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Brexit and the future relations EU-United Kingdom

 

Brexit and the future relations EU-United Kingdom

 

 

I – Recent developments and conclusion of the Brexit process

Following his victory in the race for conservative leadership in July 2019, new British Prime Minister Boris Johnson asked the EU to reopen negotiations on the Withdrawal Agreement already concluded in November 2018 in order to find alternative mechanisms to the so-called "Backstop" for Ireland/Northern Ireland. As a consequence of Brexit, the island of Ireland hosts the only land border between the United Kingdom and the European Union, a situation capable of compromising the results achieved in the pacification efforts involving the two communities on the island. The backstop clause, contained in a specific Protocol attached to the Withdrawal Agreement, was therefore aimed at preventing in any case the creation of a "hard" border between the two parts of Ireland. However, the backstop as it was accepted by former Prime Minister Theresa May had contributed to the failure of the ratification process of the Withdrawal Agreement, as it encountered the opposition of certain political forces in the UK Parliament.

On 17 October 2019, a few days from the date of October 31 set for the withdrawal, the EU and UK negotiators finally reached an agreement on alternative mechanisms to the backstop. The European Council “Article 50” immediately endorsed the new agreement the same day. The compromise that led to the new Protocol on Ireland is based on the regulatory and customs alignment of Northern Ireland with the EU, in exchange for the possibility that the Northern Irish Parliamentary Assembly may decide in the future not to prolong the new regime (the so-called consent principle). This solution therefore transforms the previous backstop into a theoretically temporary but in fact potentially permanent solution (as it required the consent of the parties to overcome it), into a permanent but potentially temporary solution. Overall, it is a creative solution for the unique situation of Ireland. The system thus created is unprecedented and will have to be closely monitored during its implementation.

The European Council therefore adopted on 29 October 2019, in agreement with the United Kingdom, a decision ordering a further extension of the term under article 50 of the Treaty on European Union (TEU) until 31 January 2020, the third such extension after those already arranged in the previous months. On the same day, the British Parliament approved the Government's proposal to hold early elections on 12 December 2019. The result of the vote awarded Boris Johnson’s Conservatives a solid parliamentary majority, which allowed the successful conclusion of the Withdrawal Agreement’s ratification in the UK. With the parallel conclusion of the ratification process by the European Union, the Withdrawal Agreement could enter into force at midnight on 31 January 2020, ensuring the United Kingdom’s orderly exit and ending the Brexit process.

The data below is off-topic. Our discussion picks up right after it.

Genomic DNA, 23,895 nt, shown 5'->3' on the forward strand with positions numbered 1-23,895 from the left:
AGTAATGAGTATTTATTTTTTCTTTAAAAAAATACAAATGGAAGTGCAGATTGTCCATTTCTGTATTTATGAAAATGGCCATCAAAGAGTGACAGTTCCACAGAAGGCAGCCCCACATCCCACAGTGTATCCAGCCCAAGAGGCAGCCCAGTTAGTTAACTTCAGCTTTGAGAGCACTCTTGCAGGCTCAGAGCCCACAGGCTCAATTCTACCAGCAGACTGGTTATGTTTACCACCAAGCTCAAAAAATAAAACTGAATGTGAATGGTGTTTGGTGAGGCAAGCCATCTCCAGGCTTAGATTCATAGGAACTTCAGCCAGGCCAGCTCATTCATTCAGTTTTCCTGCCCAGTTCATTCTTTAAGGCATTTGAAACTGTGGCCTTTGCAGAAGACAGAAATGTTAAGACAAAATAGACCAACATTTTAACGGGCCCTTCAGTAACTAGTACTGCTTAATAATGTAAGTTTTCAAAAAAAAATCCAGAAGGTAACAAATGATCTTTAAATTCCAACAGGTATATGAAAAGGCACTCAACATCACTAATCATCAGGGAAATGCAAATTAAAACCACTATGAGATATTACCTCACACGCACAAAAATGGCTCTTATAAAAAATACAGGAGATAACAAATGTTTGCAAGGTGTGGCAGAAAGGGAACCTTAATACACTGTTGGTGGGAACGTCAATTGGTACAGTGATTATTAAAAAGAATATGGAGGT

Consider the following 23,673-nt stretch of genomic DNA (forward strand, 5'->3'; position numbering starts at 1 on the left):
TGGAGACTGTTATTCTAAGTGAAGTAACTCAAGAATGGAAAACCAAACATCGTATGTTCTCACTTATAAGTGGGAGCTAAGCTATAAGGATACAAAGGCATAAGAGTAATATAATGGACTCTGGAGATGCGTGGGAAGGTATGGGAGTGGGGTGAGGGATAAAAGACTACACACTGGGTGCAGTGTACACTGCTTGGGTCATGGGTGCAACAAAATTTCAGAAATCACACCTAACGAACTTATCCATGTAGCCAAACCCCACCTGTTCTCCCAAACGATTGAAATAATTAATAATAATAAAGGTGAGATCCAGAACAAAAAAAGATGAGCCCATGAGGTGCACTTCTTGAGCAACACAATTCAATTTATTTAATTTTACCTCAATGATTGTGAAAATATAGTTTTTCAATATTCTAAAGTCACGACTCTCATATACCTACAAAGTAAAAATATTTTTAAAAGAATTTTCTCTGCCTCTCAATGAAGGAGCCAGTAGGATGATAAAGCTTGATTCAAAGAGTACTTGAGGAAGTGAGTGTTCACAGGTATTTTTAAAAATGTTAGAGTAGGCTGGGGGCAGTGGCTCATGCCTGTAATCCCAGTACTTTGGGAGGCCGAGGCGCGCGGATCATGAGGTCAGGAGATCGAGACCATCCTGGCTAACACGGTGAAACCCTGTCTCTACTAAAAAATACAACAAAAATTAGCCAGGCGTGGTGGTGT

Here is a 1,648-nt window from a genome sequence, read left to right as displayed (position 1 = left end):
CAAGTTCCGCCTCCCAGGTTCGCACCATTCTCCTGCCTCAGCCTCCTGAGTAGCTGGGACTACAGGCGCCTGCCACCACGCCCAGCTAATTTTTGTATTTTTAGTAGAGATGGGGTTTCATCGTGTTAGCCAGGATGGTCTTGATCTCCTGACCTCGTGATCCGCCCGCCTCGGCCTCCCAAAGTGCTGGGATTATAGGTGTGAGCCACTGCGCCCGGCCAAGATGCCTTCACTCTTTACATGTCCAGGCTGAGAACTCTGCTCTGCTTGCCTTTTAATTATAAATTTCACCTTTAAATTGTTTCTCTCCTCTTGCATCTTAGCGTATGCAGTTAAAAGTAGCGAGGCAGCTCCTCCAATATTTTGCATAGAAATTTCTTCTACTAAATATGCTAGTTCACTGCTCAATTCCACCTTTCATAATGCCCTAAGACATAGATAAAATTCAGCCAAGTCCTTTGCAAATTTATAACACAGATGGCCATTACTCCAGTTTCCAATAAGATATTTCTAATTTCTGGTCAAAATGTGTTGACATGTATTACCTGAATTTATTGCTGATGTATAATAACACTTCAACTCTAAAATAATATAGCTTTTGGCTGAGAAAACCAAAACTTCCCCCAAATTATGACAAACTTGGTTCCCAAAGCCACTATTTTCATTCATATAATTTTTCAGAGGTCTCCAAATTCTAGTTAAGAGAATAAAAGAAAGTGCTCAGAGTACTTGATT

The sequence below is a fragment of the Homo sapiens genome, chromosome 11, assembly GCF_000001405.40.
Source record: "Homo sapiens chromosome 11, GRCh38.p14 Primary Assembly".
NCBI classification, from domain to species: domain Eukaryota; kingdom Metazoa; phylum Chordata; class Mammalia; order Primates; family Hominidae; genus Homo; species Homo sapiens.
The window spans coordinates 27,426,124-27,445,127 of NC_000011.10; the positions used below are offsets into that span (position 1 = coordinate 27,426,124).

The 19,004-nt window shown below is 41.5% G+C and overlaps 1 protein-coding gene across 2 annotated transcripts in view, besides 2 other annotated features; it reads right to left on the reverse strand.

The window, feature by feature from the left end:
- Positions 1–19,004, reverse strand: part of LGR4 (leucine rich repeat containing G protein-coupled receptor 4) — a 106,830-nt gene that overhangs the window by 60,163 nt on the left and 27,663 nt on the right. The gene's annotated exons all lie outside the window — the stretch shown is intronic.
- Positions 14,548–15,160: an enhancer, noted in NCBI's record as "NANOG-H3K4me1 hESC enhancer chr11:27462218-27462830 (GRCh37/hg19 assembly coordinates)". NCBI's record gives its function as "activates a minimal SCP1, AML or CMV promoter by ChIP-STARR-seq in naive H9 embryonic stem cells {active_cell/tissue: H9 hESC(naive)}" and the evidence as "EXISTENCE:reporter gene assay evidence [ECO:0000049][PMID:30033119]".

II - Brexit process: background and previous stages

With the referendum of 23 June 2016, the majority of British voters expressed their willingness for the United Kingdom to abandon the European Union, 43 years after its entry into the then European Economic Community.

On this basis, on 29 March 2017, the British Government activated the withdrawal mechanism provided for by article 50 of the Treaty on European Union (TEU). Negotiations started to agree on the terms of Brexit with a Withdrawal Agreement, the expected first stage of a complex process that would lead to the formal exit of the United Kingdom from the EU at the end of the two-year negotiation period, on 29 March 2019. However, this deadline was extended twice: first between March and April 2019 and then for the third time at the end of October 2019 to no later than 31 January 2020 (see above, Part I).

The first phase of the Brexit negotiations ended on 15 December 2017 and the European Council subsequently certified that sufficient progress had been made to move on to the second phase of the negotiations. The latter came into full swing with the start of 2018. On 19 March 2018 the Parties reached an agreement on the issues of citizens' rights, on the regulation of financial issues, on the so-called transition period and on other aspects of separation, covering almost 80% of the subjects of the Withdrawal Agreement. Thanks to the developments between April and November 2018 (third negotiation phase), on 25 November 2018 the European Council “art. 50" gave the green light to the Withdrawal Agreement and the attached Political Declaration on the framework of future relations, after the political endorsement of the agreement by the British Government on 14 November 2018.

Despite the positive developments linked to the November 2018 agreement on the Withdrawal Agreement and the Political Declaration, between January and March 2019 the British Parliament rejected its ratification three times. This deadlock triggered the events that ultimately led to the resignation of the conservative Prime Minister Theresa May on 7 June 2019 and the rise of the new Prime Minister Boris Johnson.